Workshop Details


Each workshop is approximately three hours long, limited to 15 participants and costs $25 a person.

Pre-registration is necessary for workshops, but not general sessions which are FREE.
Visit the REGISTRATION page for more information.

Pre-registration is required ONLY for those events with a fee, and/or limited attendance.
General sessions are free and no advance registration is necessary. You may register for events via PayPal on the website, or you may send this form with your check to the address shown below.
Tickets for paid events can be picked up at the registration desk in the lobby of the Burnsville 
Town Center during the Festival. 

Registration fees are non-refundable. If you are unable to attend, your fee will be considered a donation to the Literary Festival.


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Friday September 5, 9:00 - 11:45 am

AMY WILLOUGHBY BURLE 

 Story from Thin Air

Story comes from everywhere. A line of overheard dialogue, an interesting find in a junk shop, a newspaper headline, a photo found in the attic, etc. This prompt based workshop will provide attendees with a variety of tangible items to hold, contemplate, and use to create new story or to enhance a work in progress. A series of guided exercises will also show attendees how to see their story from different emotional, physical, and atmospheric angles thus allowing the writer to open all the doors and windows to their story. We will also discuss the difference between experience and understanding as it applies to the old adage of "write what you know," thereby helping attendees see that they "know" much more than they realize.

• • •

Friday September 5, 2:00 - 4:45 pm

KATEY SCHULTZ 

Making Meaning of Our Memories

In this class, we'll talk about the "so what" factor that takes any story, memory, or moment and connects it with the universal. We all have stories to tell, snapshots in time that changed us, or life lessons to recount. Many of us are already skilled at writing these and some are still just beginning. In either case, this class will give writers a short list of techniques to try on their own in order to take their writing to the next level, writing in a way that allows readers to make meaning of the memories and relate them to the human predicament. Once we understand this concept, we'll dive head-first into the main focus of this class: a memory acquisition exercise and writing prompt that should leave you confident to express a deeper, more fully realized part of your memoir. Class time will include mini- lectures and large group or partner discussions, concluding with a time to share a few lines and our mutual inspiration, laying bare the creative process.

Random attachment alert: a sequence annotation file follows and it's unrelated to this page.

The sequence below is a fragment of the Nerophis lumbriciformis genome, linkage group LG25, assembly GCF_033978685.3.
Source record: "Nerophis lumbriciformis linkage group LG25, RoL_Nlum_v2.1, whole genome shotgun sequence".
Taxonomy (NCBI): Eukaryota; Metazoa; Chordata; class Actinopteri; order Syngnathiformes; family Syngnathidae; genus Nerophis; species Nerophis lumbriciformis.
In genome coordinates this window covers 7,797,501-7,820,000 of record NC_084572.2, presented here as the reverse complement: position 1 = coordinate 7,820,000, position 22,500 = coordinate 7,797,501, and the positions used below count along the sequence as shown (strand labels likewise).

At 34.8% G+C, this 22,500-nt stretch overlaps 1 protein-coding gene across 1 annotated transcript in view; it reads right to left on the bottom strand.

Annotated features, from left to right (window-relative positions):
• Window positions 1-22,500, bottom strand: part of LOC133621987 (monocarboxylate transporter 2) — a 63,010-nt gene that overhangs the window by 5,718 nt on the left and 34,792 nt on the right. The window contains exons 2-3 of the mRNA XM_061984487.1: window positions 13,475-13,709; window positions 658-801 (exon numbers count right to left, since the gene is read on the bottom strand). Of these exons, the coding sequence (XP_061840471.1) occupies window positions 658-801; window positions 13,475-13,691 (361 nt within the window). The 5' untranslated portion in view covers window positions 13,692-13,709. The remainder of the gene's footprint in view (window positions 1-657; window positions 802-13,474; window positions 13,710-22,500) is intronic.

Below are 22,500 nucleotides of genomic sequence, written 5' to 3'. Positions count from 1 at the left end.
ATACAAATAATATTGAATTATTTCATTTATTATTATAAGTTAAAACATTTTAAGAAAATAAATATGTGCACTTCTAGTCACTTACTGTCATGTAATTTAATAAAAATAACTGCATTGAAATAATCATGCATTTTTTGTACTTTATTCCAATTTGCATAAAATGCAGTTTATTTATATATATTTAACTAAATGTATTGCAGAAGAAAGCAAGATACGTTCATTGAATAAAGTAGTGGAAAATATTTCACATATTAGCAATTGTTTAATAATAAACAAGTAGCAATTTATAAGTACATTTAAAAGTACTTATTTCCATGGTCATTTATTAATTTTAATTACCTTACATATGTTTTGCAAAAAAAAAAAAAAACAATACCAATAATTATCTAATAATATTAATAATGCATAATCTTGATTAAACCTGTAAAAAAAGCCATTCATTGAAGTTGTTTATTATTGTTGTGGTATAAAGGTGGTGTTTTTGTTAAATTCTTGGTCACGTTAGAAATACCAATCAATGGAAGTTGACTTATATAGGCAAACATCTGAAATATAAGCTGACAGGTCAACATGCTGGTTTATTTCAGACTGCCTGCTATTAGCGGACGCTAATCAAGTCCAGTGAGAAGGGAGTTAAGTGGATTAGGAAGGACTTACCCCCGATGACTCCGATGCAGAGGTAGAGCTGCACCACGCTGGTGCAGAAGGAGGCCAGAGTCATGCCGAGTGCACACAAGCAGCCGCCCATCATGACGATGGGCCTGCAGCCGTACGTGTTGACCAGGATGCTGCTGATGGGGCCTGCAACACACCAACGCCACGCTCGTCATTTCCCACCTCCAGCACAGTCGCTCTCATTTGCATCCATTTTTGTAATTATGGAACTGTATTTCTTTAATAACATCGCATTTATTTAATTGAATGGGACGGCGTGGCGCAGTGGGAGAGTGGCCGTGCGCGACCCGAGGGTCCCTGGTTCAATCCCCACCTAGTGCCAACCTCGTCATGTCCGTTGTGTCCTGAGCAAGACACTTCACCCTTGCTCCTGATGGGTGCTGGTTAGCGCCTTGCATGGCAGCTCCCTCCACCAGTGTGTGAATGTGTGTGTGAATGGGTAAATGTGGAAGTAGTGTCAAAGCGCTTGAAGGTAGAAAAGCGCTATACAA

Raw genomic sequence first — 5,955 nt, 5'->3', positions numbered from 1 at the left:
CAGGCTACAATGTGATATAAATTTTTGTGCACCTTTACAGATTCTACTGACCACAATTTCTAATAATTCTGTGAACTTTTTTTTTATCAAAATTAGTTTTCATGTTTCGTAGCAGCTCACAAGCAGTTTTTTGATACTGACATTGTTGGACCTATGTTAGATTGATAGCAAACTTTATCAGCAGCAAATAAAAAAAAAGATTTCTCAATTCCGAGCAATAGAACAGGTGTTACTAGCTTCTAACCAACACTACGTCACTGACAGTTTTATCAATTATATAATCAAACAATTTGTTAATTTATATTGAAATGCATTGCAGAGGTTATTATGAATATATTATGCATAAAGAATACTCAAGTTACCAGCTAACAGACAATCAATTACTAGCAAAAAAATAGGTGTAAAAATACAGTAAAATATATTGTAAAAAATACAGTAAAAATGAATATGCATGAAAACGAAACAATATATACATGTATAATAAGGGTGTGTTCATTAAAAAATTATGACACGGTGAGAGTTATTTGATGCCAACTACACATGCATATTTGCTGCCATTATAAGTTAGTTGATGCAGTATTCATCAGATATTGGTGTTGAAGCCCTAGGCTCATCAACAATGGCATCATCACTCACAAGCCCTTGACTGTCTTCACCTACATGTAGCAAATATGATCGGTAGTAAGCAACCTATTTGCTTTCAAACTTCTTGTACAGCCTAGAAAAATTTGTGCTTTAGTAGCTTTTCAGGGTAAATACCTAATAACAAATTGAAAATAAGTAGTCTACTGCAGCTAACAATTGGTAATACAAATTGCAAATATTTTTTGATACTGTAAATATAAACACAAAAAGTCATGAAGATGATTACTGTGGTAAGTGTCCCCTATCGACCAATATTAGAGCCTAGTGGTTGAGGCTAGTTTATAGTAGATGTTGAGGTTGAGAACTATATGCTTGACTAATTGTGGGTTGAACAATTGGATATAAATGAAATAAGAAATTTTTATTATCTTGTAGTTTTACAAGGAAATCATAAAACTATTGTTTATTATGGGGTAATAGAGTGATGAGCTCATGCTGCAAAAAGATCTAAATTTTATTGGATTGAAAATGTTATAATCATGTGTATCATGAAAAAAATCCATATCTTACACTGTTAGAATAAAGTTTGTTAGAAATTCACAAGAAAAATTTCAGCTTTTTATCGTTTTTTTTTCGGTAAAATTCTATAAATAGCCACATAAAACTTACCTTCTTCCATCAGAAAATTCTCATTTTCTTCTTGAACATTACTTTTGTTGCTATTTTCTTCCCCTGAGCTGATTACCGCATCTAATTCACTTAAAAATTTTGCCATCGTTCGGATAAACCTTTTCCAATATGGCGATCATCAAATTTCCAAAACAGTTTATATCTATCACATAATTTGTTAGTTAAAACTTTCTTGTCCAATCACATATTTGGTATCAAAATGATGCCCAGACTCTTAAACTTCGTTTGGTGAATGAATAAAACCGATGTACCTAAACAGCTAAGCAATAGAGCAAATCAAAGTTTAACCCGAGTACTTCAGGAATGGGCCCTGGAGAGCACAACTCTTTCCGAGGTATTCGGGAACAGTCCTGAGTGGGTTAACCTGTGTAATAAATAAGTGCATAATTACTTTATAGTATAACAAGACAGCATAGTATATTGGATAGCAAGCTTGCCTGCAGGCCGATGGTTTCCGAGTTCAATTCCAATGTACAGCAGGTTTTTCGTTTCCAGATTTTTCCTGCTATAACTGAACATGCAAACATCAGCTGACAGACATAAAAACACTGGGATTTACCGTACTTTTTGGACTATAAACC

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Saturday September 6, 9:00 - 11:45 am

GRETCHEN GRIFFITH 

From Concept to Publishing: Learning the Steps for Writing a Memoir

It's a simple fact. The past will get lost if we don't share it. True accounts, the fantastic life experiences as well as the ordinary day to day stories, need to be recorded. The Memoir Writing Workshop is designed for those who are interested in preserving precious stories, but are unsure where to begin. The workshop starts with a look at the possibilities, continues through researching techniques and writing ideas, and concludes with publishing resources. This will be a time of gathering ideas and finding solutions as participants focus on personal goals, processes and tools.

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Saturday September 6, 2:00 - 4:45 pm

RICHARD CHESS 

To Dwell in Possibility

In this seminar, we'll consider the possibility of dwelling, as reader and writer, in possibility. What happens when, as a reader of poetry, we resist the urge to understand a poem, choosing instead to redirect our attention to a more careful seeing and hearing of its various parts? What happens when, as a poet, we consider the many possible directions a poem-in-process could move, without ignoring or shutting down some of those possibilities early in the process? We'll look at a poem or two, including Dickinson's "I Dwell in Possibility," and perhaps Stevens' "Metaphors of a Magnifico" and Peter Cole's "Things On Which I've Stumbled", and we may do a bit of writing. We'll also do some contemplative practices to see what happens in our own bare experience when we try to dwell in possibility.